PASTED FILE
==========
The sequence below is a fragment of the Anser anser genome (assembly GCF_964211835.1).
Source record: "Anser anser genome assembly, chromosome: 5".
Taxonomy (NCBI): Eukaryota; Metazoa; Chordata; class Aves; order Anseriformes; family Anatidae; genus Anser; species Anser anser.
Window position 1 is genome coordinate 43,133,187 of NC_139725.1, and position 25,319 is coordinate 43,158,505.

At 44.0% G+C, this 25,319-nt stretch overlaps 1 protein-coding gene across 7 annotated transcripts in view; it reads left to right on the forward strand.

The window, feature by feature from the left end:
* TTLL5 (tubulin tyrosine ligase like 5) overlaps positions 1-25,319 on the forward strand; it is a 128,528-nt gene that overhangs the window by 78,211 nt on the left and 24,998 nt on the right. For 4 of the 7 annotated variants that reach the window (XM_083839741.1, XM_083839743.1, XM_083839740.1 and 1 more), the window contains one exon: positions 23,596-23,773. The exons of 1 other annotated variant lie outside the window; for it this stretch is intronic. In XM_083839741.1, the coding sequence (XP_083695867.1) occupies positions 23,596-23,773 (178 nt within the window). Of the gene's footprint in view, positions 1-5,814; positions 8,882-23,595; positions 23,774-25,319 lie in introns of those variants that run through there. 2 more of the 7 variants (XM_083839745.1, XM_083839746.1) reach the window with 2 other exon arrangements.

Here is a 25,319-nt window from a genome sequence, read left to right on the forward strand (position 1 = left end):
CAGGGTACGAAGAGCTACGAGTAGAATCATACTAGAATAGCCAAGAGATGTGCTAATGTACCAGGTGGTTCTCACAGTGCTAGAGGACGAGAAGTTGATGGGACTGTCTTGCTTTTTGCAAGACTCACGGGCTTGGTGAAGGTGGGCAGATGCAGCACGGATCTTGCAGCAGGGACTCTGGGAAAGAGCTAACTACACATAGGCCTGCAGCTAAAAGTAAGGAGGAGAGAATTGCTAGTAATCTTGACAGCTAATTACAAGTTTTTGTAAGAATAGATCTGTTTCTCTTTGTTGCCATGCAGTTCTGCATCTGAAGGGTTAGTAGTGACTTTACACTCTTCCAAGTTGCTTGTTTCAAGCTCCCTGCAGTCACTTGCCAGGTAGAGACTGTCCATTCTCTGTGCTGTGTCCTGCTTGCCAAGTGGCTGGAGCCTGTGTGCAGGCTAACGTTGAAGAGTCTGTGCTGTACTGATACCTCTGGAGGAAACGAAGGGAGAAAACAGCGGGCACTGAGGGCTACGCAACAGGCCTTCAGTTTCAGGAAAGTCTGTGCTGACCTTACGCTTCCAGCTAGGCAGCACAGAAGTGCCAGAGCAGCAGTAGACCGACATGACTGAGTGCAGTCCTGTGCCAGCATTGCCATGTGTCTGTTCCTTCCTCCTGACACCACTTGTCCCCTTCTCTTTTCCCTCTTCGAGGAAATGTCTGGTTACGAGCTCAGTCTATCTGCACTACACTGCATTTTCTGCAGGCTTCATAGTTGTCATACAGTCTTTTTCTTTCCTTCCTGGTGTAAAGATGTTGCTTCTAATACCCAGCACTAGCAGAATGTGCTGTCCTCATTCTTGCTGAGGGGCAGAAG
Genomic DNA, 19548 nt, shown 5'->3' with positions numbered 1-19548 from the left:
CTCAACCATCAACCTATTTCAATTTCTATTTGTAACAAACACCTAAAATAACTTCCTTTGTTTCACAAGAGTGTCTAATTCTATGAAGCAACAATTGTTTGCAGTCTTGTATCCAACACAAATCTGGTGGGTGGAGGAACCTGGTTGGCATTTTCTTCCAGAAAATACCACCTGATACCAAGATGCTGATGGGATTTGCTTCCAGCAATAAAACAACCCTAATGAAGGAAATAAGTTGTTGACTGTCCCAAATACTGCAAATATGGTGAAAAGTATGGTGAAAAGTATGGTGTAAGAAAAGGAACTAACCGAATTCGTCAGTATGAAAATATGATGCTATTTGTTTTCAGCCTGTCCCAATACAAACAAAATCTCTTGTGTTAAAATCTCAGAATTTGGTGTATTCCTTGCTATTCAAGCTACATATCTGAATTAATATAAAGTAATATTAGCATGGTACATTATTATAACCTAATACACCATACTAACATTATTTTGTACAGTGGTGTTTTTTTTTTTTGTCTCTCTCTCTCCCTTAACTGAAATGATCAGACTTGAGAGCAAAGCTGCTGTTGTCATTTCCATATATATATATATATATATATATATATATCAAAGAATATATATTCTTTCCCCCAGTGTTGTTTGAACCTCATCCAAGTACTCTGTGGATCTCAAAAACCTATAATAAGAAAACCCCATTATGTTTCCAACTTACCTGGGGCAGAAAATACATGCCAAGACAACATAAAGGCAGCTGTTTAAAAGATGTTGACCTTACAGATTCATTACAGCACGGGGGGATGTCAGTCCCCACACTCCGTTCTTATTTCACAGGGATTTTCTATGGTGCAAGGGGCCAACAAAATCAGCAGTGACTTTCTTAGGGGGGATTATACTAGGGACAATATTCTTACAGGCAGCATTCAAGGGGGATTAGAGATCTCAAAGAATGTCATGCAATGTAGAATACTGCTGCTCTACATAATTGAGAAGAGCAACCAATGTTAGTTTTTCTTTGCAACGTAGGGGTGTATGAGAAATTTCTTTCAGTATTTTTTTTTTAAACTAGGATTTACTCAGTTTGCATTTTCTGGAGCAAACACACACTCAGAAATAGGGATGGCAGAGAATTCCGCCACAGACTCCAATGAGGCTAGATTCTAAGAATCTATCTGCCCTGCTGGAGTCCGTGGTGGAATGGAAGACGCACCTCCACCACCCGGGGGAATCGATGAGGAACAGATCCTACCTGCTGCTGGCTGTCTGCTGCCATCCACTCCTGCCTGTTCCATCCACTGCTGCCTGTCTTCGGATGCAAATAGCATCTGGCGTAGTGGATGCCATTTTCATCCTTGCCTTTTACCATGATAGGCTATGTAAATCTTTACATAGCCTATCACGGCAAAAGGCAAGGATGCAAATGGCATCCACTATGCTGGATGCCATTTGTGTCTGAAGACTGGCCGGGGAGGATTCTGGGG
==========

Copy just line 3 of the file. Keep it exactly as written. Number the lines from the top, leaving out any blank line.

Taxonomy (NCBI): Eukaryota; Metazoa; Chordata; class Aves; order Anseriformes; family Anatidae; genus Anser; species Anser anser.